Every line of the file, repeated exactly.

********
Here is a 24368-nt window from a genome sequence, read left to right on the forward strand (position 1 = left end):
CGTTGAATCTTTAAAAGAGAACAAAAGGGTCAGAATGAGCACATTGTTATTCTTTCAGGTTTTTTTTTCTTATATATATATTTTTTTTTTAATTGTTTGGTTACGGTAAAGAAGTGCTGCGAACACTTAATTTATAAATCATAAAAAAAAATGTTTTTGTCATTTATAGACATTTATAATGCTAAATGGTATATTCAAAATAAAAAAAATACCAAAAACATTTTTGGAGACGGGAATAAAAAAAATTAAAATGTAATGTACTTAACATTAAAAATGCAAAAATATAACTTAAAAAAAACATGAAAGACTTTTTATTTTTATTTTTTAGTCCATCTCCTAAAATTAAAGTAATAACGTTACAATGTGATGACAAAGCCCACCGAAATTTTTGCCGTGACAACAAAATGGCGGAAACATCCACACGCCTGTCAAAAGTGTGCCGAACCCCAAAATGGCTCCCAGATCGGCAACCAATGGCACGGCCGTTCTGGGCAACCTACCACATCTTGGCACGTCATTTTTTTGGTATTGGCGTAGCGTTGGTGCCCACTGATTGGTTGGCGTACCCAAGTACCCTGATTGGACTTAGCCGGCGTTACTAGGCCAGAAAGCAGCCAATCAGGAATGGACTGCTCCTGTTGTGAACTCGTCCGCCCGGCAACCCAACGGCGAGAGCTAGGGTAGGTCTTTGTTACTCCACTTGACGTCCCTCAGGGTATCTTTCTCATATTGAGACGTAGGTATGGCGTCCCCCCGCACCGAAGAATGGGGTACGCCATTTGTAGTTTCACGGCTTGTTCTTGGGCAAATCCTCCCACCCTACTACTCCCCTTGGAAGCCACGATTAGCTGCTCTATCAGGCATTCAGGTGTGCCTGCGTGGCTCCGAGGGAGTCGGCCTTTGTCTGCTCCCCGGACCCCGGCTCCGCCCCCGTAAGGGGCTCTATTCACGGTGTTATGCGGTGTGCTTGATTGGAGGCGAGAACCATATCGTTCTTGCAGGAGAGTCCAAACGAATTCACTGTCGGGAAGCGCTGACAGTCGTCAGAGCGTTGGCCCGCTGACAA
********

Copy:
Here is a 24368-nt window from a genome sequence, read left to right on the forward strand (position 1 = left end):
CGTTGAATCTTTAAAAGAGAACAAAAGGGTCAGAATGAGCACATTGTTATTCTTTCAGGTTTTTTTTTCTTATATATATATTTTTTTTTTAATTGTTTGGTTACGGTAAAGAAGTGCTGCGAACACTTAATTTATAAATCATAAAAAAAAATGTTTTTGTCATTTATAGACATTTATAATGCTAAATGGTATATTCAAAATAAAAAAAATACCAAAAACATTTTTGGAGACGGGAATAAAAAAAATTAAAATGTAATGTACTTAACATTAAAAATGCAAAAATATAACTTAAAAAAAACATGAAAGACTTTTTATTTTTATTTTTTAGTCCATCTCCTAAAATTAAAGTAATAACGTTACAATGTGATGACAAAGCCCACCGAAATTTTTGCCGTGACAACAAAATGGCGGAAACATCCACACGCCTGTCAAAAGTGTGCCGAACCCCAAAATGGCTCCCAGATCGGCAACCAATGGCACGGCCGTTCTGGGCAACCTACCACATCTTGGCACGTCATTTTTTTGGTATTGGCGTAGCGTTGGTGCCCACTGATTGGTTGGCGTACCCAAGTACCCTGATTGGACTTAGCCGGCGTTACTAGGCCAGAAAGCAGCCAATCAGGAATGGACTGCTCCTGTTGTGAACTCGTCCGCCCGGCAACCCAACGGCGAGAGCTAGGGTAGGTCTTTGTTACTCCACTTGACGTCCCTCAGGGTATCTTTCTCATATTGAGACGTAGGTATGGCGTCCCCCCGCACCGAAGAATGGGGTACGCCATTTGTAGTTTCACGGCTTGTTCTTGGGCAAATCCTCCCACCCTACTACTCCCCTTGGAAGCCACGATTAGCTGCTCTATCAGGCATTCAGGTGTGCCTGCGTGGCTCCGAGGGAGTCGGCCTTTGTCTGCTCCCCGGACCCCGGCTCCGCCCCCGTAAGGGGCTCTATTCACGGTGTTATGCGGTGTGCTTGATTGGAGGCGAGAACCATATCGTTCTTGCAGGAGAGTCCAAACGAATTCACTGTCGGGAAGCGCTGACAGTCGTCAGAGCGTTGGCCCGCTGACAA